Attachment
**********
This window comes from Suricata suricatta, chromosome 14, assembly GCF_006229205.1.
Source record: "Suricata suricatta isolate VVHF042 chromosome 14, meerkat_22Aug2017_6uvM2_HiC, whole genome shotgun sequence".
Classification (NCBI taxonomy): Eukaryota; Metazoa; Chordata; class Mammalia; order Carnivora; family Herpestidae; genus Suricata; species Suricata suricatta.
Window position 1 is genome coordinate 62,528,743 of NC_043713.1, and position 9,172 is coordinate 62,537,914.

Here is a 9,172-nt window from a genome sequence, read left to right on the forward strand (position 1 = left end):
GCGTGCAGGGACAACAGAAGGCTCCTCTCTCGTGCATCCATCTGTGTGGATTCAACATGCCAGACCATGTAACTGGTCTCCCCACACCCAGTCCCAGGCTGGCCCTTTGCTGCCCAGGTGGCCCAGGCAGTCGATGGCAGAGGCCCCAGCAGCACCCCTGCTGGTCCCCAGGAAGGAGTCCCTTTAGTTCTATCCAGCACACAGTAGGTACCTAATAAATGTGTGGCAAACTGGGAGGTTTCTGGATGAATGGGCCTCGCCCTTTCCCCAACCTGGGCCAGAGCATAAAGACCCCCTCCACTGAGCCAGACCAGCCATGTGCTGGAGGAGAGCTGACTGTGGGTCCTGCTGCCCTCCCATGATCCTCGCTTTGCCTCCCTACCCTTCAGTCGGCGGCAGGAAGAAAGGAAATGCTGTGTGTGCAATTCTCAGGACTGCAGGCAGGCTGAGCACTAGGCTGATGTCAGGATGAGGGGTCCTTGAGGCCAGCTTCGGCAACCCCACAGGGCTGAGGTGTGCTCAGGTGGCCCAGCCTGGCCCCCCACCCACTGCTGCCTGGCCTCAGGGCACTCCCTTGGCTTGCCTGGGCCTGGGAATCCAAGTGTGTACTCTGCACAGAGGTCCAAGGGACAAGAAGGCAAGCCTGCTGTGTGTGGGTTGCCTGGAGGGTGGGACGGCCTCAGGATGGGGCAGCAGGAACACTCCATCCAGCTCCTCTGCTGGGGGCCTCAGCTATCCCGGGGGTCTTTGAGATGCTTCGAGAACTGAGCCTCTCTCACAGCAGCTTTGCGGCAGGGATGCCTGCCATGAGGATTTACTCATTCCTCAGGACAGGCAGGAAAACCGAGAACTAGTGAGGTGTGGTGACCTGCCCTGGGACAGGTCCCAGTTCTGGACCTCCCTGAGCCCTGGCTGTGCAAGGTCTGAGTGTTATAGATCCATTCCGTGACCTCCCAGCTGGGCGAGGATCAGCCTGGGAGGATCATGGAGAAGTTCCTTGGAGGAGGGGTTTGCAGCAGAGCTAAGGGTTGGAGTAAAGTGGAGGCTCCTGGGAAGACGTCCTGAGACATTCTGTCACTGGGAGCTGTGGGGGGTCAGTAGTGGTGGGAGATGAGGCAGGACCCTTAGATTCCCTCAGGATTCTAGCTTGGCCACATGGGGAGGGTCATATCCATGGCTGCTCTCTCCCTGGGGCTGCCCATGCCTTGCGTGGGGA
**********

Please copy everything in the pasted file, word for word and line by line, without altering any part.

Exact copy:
This window comes from Suricata suricatta, chromosome 14, assembly GCF_006229205.1.
Source record: "Suricata suricatta isolate VVHF042 chromosome 14, meerkat_22Aug2017_6uvM2_HiC, whole genome shotgun sequence".
Classification (NCBI taxonomy): Eukaryota; Metazoa; Chordata; class Mammalia; order Carnivora; family Herpestidae; genus Suricata; species Suricata suricatta.
Window position 1 is genome coordinate 62,528,743 of NC_043713.1, and position 9,172 is coordinate 62,537,914.

Here is a 9,172-nt window from a genome sequence, read left to right on the forward strand (position 1 = left end):
GCGTGCAGGGACAACAGAAGGCTCCTCTCTCGTGCATCCATCTGTGTGGATTCAACATGCCAGACCATGTAACTGGTCTCCCCACACCCAGTCCCAGGCTGGCCCTTTGCTGCCCAGGTGGCCCAGGCAGTCGATGGCAGAGGCCCCAGCAGCACCCCTGCTGGTCCCCAGGAAGGAGTCCCTTTAGTTCTATCCAGCACACAGTAGGTACCTAATAAATGTGTGGCAAACTGGGAGGTTTCTGGATGAATGGGCCTCGCCCTTTCCCCAACCTGGGCCAGAGCATAAAGACCCCCTCCACTGAGCCAGACCAGCCATGTGCTGGAGGAGAGCTGACTGTGGGTCCTGCTGCCCTCCCATGATCCTCGCTTTGCCTCCCTACCCTTCAGTCGGCGGCAGGAAGAAAGGAAATGCTGTGTGTGCAATTCTCAGGACTGCAGGCAGGCTGAGCACTAGGCTGATGTCAGGATGAGGGGTCCTTGAGGCCAGCTTCGGCAACCCCACAGGGCTGAGGTGTGCTCAGGTGGCCCAGCCTGGCCCCCCACCCACTGCTGCCTGGCCTCAGGGCACTCCCTTGGCTTGCCTGGGCCTGGGAATCCAAGTGTGTACTCTGCACAGAGGTCCAAGGGACAAGAAGGCAAGCCTGCTGTGTGTGGGTTGCCTGGAGGGTGGGACGGCCTCAGGATGGGGCAGCAGGAACACTCCATCCAGCTCCTCTGCTGGGGGCCTCAGCTATCCCGGGGGTCTTTGAGATGCTTCGAGAACTGAGCCTCTCTCACAGCAGCTTTGCGGCAGGGATGCCTGCCATGAGGATTTACTCATTCCTCAGGACAGGCAGGAAAACCGAGAACTAGTGAGGTGTGGTGACCTGCCCTGGGACAGGTCCCAGTTCTGGACCTCCCTGAGCCCTGGCTGTGCAAGGTCTGAGTGTTATAGATCCATTCCGTGACCTCCCAGCTGGGCGAGGATCAGCCTGGGAGGATCATGGAGAAGTTCCTTGGAGGAGGGGTTTGCAGCAGAGCTAAGGGTTGGAGTAAAGTGGAGGCTCCTGGGAAGACGTCCTGAGACATTCTGTCACTGGGAGCTGTGGGGGGTCAGTAGTGGTGGGAGATGAGGCAGGACCCTTAGATTCCCTCAGGATTCTAGCTTGGCCACATGGGGAGGGTCATATCCATGGCTGCTCTCTCCCTGGGGCTGCCCATGCCTTGCGTGGGGA